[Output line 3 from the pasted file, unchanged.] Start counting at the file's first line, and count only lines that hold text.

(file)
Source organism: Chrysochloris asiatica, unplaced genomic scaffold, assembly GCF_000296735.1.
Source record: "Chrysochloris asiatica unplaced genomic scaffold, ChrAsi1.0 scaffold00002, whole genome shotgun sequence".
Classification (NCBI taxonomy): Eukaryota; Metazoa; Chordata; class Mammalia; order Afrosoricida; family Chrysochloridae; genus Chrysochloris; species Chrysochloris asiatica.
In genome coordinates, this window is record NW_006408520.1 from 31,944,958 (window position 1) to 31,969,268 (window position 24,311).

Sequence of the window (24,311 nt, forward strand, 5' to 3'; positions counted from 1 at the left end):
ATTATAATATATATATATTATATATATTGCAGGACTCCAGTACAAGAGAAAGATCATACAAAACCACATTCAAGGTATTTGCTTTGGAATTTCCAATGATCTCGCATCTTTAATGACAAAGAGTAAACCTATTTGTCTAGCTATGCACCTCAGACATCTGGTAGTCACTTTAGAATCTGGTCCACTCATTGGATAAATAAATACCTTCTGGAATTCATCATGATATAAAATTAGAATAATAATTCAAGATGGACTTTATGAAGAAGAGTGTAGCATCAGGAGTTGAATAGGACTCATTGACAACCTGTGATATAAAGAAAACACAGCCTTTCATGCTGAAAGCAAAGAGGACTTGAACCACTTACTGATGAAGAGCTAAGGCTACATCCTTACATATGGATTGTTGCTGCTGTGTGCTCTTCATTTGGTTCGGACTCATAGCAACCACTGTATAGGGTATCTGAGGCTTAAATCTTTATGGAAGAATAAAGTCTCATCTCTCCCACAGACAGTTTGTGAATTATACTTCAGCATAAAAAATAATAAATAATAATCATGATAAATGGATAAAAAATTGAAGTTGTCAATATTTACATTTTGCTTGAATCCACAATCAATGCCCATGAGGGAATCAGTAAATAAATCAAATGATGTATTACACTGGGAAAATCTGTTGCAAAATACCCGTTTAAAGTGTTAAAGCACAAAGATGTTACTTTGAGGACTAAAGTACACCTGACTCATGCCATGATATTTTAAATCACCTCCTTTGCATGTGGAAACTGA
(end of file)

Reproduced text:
Classification (NCBI taxonomy): Eukaryota; Metazoa; Chordata; class Mammalia; order Afrosoricida; family Chrysochloridae; genus Chrysochloris; species Chrysochloris asiatica.